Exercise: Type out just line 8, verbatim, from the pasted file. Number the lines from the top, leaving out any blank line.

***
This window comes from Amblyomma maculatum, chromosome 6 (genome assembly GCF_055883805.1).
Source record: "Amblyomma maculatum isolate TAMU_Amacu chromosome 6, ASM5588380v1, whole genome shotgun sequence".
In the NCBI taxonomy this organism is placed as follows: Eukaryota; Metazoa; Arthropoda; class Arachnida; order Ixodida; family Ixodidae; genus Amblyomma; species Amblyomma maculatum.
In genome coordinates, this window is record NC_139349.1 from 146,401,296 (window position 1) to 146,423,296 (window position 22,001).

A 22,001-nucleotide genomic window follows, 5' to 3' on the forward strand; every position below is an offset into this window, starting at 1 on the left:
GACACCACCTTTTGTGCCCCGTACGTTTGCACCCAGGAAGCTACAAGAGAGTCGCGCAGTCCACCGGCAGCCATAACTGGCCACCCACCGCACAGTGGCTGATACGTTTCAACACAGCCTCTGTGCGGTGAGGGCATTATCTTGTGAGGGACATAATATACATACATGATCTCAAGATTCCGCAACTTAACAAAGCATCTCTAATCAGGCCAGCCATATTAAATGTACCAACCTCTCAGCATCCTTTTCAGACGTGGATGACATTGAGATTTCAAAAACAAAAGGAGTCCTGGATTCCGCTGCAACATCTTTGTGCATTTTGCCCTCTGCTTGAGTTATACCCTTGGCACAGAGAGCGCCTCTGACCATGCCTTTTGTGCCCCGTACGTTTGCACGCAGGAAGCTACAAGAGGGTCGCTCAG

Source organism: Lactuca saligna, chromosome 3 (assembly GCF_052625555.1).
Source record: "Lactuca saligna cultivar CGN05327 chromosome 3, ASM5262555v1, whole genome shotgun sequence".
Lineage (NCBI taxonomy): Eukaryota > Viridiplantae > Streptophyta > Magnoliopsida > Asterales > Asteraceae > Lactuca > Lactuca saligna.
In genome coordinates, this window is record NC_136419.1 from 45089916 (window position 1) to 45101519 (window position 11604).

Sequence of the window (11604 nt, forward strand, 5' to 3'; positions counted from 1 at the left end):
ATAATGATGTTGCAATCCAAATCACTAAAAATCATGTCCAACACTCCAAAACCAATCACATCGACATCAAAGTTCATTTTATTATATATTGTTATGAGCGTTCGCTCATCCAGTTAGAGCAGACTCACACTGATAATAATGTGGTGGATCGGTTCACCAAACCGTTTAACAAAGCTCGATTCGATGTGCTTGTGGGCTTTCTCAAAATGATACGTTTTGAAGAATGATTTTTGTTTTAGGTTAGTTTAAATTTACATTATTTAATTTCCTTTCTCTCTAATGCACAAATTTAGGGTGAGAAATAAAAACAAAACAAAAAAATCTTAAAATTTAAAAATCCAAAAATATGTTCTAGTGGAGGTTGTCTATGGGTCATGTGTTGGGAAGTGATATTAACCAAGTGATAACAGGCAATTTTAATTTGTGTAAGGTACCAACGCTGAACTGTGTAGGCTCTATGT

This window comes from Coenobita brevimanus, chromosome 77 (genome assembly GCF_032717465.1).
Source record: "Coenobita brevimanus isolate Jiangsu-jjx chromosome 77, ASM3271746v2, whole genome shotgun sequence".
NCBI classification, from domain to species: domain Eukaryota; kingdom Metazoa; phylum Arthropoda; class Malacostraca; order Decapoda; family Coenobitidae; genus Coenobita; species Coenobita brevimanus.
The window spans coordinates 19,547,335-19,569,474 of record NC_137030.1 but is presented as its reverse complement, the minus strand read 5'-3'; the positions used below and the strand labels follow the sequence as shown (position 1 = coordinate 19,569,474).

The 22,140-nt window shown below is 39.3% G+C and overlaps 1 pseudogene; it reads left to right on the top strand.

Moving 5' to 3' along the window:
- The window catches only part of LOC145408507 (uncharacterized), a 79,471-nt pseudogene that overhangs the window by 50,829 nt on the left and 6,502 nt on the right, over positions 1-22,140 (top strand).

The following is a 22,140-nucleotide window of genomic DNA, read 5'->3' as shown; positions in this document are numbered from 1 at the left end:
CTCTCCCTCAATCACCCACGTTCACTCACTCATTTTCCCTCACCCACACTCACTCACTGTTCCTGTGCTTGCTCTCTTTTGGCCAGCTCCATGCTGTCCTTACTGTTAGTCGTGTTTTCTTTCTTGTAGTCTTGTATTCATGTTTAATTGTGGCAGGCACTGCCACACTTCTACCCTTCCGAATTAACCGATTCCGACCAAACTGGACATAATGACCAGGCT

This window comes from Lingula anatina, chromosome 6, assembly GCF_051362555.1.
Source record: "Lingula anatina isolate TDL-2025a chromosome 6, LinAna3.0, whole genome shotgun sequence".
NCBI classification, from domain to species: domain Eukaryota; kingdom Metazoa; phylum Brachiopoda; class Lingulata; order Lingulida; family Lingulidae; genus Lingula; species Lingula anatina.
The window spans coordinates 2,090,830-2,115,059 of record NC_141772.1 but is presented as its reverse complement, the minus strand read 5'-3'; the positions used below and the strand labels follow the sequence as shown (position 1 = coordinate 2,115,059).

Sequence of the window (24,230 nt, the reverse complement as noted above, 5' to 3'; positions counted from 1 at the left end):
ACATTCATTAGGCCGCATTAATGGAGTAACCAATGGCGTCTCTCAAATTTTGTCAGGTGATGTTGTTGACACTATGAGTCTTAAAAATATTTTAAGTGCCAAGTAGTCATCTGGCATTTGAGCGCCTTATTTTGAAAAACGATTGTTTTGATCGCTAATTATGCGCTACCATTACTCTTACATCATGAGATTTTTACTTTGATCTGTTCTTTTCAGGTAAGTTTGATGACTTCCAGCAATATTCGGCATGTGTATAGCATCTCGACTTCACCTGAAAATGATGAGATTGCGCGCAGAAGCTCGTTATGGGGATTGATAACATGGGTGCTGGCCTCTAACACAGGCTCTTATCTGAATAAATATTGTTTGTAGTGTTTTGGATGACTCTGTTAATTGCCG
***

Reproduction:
Source record: "Lactuca saligna cultivar CGN05327 chromosome 3, ASM5262555v1, whole genome shotgun sequence".